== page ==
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  • “I Hate You Everything”: Reading Adolescent Bad Feelings in Tamaki’s Skim
  • Michelle Miller (bio)

At the end of part 2 in Mariko and Jillian Tamaki’s graphic coming-of-age narrative Skim, a full-page panel shows tenth grade Kim Cameron (generally referred to as Skim) alone in a very large, snowy area.1 At the top of the page, the narration, which is drawn onto the scene as it is throughout the text, reads “Dear Diary.” Much further down, the diary entry continues, “It’s snowing.” In the bottom corner, there’s an inset panel with a photograph of a boy taken from a newspaper. On his forehead, someone has written “fag” with a marker. Readers have seen this photo before. It is of John Reddear, a local boy who has recently committed suicide. Reddear haunts the text—his image resurfaces at several points, as his ghostly presence is called up imaginatively and in both official and subversive curricula. While she never really knew him, having met him only once (she thinks), his life and death weigh heavily on Skim’s mind. [End Page 83]

The photo is mounted on a large memorial bulletin board that hangs in the hallway of the private girls’ school Skim attends. The headline from the newspaper article accompanying the photo is “Teen Taken: too soon” (Tamaki and Tamaki 89). Throughout the book, this bulletin board, created and maintained by the “Girls Celebrate Life” club, sits at the centre of the conflicting atmospheres surrounding John’s death. The school is officially concerned with mourning John by “celebrating” life and investing in staying alive themselves. This official program of mourning, which involves participating in balloon-releasing ceremonies, watching Dead Poet’s Society, and taking part in public and semi-private grief exercises, is required of all students, whose compliance is monitored by teachers and counselors as well as popular students. Despite the intensity of the demand for compliance—or perhaps due to it—an oppositional discourse squeezes over and over into the school arena. This other discourse resists the requirement to have appropriately sad feelings about John and positive feelings about the future, joking instead that “death is cool” (77). The bulletin board, adamantly proclaimed to be “school property,” and therefore, ideally at least, immune to being undermined, offers students a site to express aggression, either passively, by sticking gum to it, or actively, by vandalizing or even destroying it. The homophobic inscription of “fag” is one such expression of aggression.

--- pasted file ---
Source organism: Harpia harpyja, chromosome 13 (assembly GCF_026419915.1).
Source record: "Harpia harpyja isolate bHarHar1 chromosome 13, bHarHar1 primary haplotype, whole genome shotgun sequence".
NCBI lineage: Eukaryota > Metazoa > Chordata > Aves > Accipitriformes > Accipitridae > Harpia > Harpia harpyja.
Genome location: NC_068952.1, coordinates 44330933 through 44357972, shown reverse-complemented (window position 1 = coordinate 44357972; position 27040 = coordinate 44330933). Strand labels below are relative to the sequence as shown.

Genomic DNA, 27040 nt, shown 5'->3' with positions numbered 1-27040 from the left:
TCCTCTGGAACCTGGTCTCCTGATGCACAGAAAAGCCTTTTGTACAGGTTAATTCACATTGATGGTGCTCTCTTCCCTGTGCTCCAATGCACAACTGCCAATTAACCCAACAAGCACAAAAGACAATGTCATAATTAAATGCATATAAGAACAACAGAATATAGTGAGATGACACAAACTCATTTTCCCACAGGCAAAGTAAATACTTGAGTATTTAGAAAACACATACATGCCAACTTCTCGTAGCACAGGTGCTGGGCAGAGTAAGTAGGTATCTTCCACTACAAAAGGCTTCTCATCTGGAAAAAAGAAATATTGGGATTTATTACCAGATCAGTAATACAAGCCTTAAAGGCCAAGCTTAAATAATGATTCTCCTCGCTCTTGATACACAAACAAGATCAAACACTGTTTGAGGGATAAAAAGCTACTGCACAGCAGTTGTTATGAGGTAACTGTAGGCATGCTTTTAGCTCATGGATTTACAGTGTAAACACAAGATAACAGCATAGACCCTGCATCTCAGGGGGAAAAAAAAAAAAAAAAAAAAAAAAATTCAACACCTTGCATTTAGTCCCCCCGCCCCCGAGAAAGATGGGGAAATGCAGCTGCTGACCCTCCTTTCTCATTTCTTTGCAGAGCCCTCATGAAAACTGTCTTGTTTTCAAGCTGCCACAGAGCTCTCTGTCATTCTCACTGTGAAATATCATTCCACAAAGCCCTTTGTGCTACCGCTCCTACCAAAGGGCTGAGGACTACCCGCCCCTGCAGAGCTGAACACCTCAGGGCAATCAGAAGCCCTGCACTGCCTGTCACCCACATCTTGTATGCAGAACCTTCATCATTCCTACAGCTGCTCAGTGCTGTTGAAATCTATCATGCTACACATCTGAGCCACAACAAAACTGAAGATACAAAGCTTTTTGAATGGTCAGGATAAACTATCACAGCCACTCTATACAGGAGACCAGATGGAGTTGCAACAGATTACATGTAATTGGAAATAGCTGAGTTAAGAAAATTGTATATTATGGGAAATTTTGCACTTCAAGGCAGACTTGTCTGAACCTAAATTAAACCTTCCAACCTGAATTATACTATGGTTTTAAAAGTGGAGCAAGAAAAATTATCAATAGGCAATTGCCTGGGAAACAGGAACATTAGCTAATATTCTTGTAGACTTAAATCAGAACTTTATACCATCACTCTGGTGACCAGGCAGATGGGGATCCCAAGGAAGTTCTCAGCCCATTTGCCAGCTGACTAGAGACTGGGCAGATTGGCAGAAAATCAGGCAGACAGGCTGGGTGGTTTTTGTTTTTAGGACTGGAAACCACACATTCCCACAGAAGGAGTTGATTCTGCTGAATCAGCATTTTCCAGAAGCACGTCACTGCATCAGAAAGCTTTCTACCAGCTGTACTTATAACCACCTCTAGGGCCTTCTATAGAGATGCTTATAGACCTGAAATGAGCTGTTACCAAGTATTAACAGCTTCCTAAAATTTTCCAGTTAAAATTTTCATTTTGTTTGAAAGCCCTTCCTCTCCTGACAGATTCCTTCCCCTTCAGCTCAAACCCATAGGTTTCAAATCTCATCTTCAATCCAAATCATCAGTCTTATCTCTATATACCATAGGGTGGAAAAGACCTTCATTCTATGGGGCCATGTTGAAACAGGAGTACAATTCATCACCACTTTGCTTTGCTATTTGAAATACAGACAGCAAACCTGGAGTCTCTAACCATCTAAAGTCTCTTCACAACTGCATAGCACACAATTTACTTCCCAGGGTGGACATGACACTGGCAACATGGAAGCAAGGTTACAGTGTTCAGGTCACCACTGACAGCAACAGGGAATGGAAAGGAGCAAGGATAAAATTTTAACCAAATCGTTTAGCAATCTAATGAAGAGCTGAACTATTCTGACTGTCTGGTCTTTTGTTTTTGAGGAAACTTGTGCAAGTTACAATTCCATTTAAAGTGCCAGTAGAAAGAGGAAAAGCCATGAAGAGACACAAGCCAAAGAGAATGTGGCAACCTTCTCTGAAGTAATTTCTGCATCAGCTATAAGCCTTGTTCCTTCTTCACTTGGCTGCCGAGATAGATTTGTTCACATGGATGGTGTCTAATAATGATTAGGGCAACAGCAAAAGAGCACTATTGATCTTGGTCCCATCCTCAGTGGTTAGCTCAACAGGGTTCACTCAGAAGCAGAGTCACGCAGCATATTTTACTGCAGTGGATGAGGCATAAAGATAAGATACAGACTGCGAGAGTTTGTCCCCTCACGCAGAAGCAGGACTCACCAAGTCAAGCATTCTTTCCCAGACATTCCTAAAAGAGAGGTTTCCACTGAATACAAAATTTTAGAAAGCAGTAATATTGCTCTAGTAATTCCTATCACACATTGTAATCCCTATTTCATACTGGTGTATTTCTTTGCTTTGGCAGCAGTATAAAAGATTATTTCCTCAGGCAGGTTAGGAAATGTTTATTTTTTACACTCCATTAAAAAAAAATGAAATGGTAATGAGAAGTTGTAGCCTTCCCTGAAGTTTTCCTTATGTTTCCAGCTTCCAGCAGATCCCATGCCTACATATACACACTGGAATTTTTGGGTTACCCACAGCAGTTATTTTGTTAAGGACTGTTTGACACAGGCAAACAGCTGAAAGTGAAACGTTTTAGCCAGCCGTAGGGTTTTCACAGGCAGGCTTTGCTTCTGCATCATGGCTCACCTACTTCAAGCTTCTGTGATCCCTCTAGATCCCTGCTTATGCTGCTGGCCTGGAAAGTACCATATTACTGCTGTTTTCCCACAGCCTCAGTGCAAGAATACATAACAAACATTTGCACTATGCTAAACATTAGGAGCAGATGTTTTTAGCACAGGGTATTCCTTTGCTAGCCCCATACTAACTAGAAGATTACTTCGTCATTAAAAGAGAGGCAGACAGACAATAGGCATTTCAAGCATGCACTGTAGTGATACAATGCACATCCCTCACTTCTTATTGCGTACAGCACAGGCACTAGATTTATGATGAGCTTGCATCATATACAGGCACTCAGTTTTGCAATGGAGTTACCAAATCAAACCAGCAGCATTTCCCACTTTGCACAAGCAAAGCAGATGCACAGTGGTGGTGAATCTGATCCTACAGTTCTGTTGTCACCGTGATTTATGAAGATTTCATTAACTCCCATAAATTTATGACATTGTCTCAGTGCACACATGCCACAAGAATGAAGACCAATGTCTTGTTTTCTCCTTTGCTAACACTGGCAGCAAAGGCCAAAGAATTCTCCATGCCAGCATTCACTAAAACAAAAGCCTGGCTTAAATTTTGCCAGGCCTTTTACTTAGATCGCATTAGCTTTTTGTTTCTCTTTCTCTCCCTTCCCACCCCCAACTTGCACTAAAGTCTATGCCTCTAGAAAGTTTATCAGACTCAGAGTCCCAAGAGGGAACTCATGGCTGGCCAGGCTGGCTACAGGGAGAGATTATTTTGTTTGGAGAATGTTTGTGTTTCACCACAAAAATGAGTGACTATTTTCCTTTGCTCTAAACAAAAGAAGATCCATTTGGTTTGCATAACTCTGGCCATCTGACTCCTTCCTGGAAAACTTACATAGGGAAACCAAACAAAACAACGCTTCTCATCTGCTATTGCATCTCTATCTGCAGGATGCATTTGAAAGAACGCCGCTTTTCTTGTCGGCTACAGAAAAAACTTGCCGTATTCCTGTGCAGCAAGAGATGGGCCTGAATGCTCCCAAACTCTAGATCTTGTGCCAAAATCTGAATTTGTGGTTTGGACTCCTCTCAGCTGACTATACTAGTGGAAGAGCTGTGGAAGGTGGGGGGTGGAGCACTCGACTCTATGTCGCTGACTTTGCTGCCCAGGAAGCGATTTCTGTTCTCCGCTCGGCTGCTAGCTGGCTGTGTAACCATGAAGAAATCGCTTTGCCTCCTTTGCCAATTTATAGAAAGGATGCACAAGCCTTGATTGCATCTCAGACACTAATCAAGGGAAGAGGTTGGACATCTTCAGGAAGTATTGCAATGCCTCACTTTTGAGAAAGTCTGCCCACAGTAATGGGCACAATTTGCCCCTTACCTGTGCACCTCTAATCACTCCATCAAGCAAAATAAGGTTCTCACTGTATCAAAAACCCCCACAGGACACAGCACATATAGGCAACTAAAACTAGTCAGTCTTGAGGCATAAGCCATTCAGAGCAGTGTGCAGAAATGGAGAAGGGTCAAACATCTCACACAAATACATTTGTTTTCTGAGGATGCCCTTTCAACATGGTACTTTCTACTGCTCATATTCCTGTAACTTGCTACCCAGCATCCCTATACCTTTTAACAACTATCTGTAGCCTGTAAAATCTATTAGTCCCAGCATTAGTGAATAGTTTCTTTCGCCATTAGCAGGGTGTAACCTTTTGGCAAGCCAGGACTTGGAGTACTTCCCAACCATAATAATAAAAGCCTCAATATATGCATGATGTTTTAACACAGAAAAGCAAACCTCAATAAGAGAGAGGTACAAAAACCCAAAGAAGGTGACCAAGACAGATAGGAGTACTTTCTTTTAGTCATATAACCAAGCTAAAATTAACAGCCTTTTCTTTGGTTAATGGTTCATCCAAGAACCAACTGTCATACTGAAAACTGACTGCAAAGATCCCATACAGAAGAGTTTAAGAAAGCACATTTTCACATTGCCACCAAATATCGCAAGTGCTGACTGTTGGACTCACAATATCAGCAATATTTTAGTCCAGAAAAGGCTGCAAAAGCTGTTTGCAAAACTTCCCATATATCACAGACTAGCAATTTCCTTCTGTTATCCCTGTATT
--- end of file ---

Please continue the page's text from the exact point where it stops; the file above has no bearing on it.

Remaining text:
In the larger scene, Skim walks a trail of letters—as long as she is tall—into the snow. This primary scene would be unseen by eyes on the ground: it’s only visible from our vantage above the action. We can thus read this as a deeply personal moment, in which Skim simultaneously expresses her feelings and keeps them obscured. Shuffling one foot in front of the other she inscribes the field with “I hate you,” then crosses out the “you” three times, replacing it with “everything.” We catch her before she finishes (she has written only “everythin”) and find her gazing back at her progress, even as we know she would be unable to make out her own words from her perspective. The co-presence of these separate but clearly related panels sharing the page signal that her school, social, and romantic/sexual situations are weighing on her. We can read the force of her hatred as directed at John, at the bulletin board containing this image, at the school hallways where the board hangs and where the unseen hand has inscribed him with “fag,” or at what readers know about Skim’s queer and complicated sexual life, which feels further complicated by the likelihood that this popular and supposedly well-adjusted boy’s suicide is attributed to the rumours that he is gay. [End Page 84]

This simple panel, which temporally stretches through a quiet afternoon, arrests me every time I arrive at it. Like other quiet, expansive moments in this sparse text, the panel invites me to dwell inside of it: not only to read its surface but to feel and read its textures, to experience the time...


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pp. 83-102
Launched on MUSE
Open Access
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